5. 5. To test and *go live with this page*, go into Reading Settings, which is within Settings in the sidebar.
  6. 6. There, you will see Front page displays, and you want that to be “A static page”; to complete this option, select “Homepage” and then Save Changes.
  7. 7. Look at your site, and you should see the Homepage displayed as your homepage.

 

Creating the menus of your site

 

It is time to establish menus for your static WordPress site. However, before we move forward with menus, think about what other pages you will need, and go ahead and create draft versions of those. Just create the pages at this point, without concerning yourself about the content. By having these pages at least in very rough place-holding form, you will be able to set up your navigation menu in a more logical and meaningful way.

 

Go ahead and add those pages the same as you did the Homepage. They can have simple names at this point. Beyond a homepage, here are the “must-have” pages for a 10-page business site, according to custom WordPress theme firm Bourn Creative: About, Services, Products, FAQ, Testimonials, Contact, Privacy Policy, Newsroom, and Portfolio. Adjust as makes sense for your industry and company.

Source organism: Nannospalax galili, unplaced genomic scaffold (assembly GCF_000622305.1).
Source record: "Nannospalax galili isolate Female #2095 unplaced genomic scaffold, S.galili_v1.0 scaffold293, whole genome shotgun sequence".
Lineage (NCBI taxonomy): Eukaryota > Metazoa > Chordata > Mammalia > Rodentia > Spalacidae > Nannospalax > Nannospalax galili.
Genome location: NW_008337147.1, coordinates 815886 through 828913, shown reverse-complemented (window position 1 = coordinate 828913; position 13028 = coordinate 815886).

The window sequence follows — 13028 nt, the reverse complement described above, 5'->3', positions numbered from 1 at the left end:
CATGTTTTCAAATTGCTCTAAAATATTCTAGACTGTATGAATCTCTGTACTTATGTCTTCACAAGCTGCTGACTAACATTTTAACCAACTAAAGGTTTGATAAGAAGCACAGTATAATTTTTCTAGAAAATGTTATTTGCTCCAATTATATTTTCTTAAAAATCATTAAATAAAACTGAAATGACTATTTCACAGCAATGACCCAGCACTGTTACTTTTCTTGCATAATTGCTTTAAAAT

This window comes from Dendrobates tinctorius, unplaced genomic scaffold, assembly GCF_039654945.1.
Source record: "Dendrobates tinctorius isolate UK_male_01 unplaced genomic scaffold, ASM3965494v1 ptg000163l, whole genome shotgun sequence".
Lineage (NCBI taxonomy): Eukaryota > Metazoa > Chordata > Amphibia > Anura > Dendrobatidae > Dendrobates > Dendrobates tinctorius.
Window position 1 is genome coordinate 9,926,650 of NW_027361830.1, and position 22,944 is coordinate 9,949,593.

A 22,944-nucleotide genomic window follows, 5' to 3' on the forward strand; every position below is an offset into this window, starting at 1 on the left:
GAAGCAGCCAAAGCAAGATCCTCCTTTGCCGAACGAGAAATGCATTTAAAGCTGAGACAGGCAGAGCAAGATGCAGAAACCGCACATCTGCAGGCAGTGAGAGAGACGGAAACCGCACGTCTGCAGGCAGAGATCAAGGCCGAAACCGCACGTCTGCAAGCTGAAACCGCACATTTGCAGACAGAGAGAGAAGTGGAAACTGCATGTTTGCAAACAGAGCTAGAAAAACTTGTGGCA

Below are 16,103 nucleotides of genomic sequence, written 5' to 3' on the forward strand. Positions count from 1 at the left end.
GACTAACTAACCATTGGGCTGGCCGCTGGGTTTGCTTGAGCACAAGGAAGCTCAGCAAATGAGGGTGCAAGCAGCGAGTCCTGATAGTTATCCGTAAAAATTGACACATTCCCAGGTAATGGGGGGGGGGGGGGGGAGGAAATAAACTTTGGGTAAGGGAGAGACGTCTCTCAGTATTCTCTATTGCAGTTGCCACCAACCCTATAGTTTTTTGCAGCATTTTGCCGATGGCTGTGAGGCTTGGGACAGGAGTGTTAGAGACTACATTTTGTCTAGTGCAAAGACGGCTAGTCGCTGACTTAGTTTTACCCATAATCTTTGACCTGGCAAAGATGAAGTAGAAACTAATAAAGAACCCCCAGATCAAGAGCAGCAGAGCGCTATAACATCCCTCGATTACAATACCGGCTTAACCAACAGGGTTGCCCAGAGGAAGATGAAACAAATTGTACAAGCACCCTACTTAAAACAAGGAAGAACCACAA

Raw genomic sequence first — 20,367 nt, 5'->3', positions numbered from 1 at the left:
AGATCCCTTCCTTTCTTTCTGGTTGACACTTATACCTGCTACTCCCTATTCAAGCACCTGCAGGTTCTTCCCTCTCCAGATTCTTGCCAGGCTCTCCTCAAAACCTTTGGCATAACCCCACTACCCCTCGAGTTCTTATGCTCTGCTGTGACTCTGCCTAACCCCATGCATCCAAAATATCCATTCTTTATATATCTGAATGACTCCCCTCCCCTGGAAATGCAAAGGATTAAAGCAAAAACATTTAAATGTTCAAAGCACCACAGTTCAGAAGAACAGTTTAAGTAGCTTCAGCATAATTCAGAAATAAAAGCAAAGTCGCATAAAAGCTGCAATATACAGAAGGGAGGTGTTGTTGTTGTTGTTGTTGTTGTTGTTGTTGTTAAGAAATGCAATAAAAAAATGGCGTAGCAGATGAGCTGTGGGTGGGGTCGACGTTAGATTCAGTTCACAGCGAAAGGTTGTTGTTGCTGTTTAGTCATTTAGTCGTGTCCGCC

Now go to the left Sidebar, click on Appearance, and select Menus. Here, you will see that you can add any of the pages you just created to your menu, which (depending on your theme) is typically displayed on your main header or in the sidebar.

 

You can nest whatever of the menu items you want by dragging and dropping it into position.

 

It is also possible to change names of menu items to whatever you want (without having to rename the linked page). Go into Menu Settings, and you can automatically add pages to the menu if that makes sense to you.

 

It is not necessarily a good idea to add pages automatically. That’s because you could end up with a lot of clutter. Probably you want certain pages to be especially prominent (e.g. About Us, Products or Services, etc.).

 

You may also have the option within your theme to change where this menu can be seen on your site.

 

How to make your non-blog WordPress site stand out

 

Probably, you do not want a mediocre non-blog WordPress site. You want a great one. Here are some tips on how to make it stronger from Alyssa Gregory on SitePoint: